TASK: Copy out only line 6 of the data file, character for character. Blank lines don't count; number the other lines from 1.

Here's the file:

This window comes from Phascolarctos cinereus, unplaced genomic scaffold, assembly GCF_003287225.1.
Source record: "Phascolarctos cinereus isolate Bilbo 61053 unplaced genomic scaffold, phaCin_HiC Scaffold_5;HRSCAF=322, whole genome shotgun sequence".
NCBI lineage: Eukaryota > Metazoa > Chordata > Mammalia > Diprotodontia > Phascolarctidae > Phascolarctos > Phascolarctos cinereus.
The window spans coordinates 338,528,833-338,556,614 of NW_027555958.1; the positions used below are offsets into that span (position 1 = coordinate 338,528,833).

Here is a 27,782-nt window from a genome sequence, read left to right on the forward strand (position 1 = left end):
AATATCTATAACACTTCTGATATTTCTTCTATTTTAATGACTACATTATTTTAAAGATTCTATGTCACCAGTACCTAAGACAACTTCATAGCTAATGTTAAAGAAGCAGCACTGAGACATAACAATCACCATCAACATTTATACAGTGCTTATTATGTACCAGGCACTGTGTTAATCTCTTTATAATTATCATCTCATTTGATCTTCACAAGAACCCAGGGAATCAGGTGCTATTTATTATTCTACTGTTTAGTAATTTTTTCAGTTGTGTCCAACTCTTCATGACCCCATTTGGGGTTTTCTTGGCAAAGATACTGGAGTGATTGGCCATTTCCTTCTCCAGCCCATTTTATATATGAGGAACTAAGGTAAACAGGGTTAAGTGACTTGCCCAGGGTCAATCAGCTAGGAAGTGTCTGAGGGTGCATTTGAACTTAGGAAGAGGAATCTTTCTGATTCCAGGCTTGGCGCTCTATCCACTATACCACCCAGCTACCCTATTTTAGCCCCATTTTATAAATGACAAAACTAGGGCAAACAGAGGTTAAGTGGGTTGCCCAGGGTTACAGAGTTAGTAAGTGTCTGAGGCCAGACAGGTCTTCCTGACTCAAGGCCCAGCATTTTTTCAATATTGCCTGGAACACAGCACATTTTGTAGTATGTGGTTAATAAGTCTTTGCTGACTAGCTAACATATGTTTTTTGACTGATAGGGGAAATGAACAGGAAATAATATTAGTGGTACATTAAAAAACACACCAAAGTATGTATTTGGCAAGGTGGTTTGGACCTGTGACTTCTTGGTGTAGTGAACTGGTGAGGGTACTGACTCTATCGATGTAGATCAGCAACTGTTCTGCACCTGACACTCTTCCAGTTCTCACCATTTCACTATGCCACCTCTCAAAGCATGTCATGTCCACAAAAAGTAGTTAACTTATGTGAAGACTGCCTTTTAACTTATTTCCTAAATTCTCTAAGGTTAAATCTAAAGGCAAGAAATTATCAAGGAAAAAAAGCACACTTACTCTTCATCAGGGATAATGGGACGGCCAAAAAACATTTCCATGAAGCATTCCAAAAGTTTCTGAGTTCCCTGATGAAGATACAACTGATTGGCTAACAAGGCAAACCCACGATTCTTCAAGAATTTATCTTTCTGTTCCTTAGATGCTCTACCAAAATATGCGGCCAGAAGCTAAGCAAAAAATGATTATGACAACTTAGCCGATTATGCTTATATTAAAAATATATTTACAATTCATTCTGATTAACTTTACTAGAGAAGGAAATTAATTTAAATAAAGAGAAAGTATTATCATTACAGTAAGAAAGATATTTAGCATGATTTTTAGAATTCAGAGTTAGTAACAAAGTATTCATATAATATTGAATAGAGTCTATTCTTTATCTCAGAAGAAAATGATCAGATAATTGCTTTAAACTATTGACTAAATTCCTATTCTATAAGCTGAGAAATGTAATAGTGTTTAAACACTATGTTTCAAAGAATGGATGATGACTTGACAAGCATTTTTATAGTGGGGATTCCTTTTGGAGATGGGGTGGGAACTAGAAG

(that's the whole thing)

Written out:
AATATCTATAACACTTCTGATATTTCTTCTATTTTAATGACTACATTATTTTAAAGATTCTATGTCACCAGTACCTAAGACAACTTCATAGCTAATGTTAAAGAAGCAGCACTGAGACATAACAATCACCATCAACATTTATACAGTGCTTATTATGTACCAGGCACTGTGTTAATCTCTTTATAATTATCATCTCATTTGATCTTCACAAGAACCCAGGGAATCAGGTGCTATTTATTATTCTACTGTTTAGTAATTTTTTCAGTTGTGTCCAACTCTTCATGACCCCATTTGGGGTTTTCTTGGCAAAGATACTGGAGTGATTGGCCATTTCCTTCTCCAGCCCATTTTATATATGAGGAACTAAGGTAAACAGGGTTAAGTGACTTGCCCAGGGTCAATCAGCTAGGAAGTGTCTGAGGGTGCATTTGAACTTAGGAAGAGGAATCTTTCTGATTCCAGGCTTGGCGCTCTATCCACTATACCACCCAGCTACCCTATTTTAGCCCCATTTTATAAATGACAAAACTAGGGCAAACAGAGGTTAAGTGGGTTGCCCAGGGTTACAGAGTTAGTAAGTGTCTGAGGCCAGACAGGTCTTCCTGACTCAAGGCCCAGCATTTTTTCAATATTGCCTGGAACACAGCACATTTTGTAGTATGTGGTTAATAAGTCTTTGCTGACTAGCTAACATATGTTTTTTGACTGATAGGGGAAATGAACAGGAAATAATATTAGTGGTACATTAAAAAACACACCAAAGTATGTATTTGGCAAGGTGGTTTGGACCTGTGACTTCTTGGTGTAGTGAACTGGTGAGGGTACTGACTCTATCGATGTAGATCAGCAACTGTTCTGCACCTGACACTCTTCCAGTTCTCACCATTTCACTATGCCACCTCTCAAAGCATGTCATGTCCACAAAAAGTAGTTAACTTATGTGAAGACTGCCTTTTAACTTATTTCCTAAATTCTCTAAGGTTAAATCTAAAGGCAAGAAATTATCAAGGAAAAAAAGCACACTTACTCTTCATCAGGGATAATGGGACGGCCAAAAAACATTTCCATGAAGCATTCCAAAAGTTTCTGAGTTCCCTGATGAAGATACAACTGATTGGCTAACAAGGCAAACCCACGATTCTTCAAGAATTTATCTTTCTGTTCCTTAGATGCTCTACCAAAATATGCGGCCAGAAGCTAAGCAAAAAATGATTATGACAACTTAGCCGATTATGCTTATATTAAAAATATATTTACAATTCATTCTGATTAACTTTACTAGAGAAGGAAATTAATTTAAATAAAGAGAAAGTATTATCATTACAGTAAGAAAGATATTTAGCATGATTTTTAGAATTCAGAGTTAGTAACAAAGTATTCATATAATATTGAATAGAGTCTATTCTTTATCTCAGAAGAAAATGATCAGATAATTGCTTTAAACTATTGACTAAATTCCTATTCTATAAGCTGAGAAATGTAATAGTGTTTAAACACTATGTTTCAAAGAATGGATGATGACTTGACAAGCATTTTTATAGTGGGGATTCCTTTTGGAGATGGGGTGGGAACTAGAAG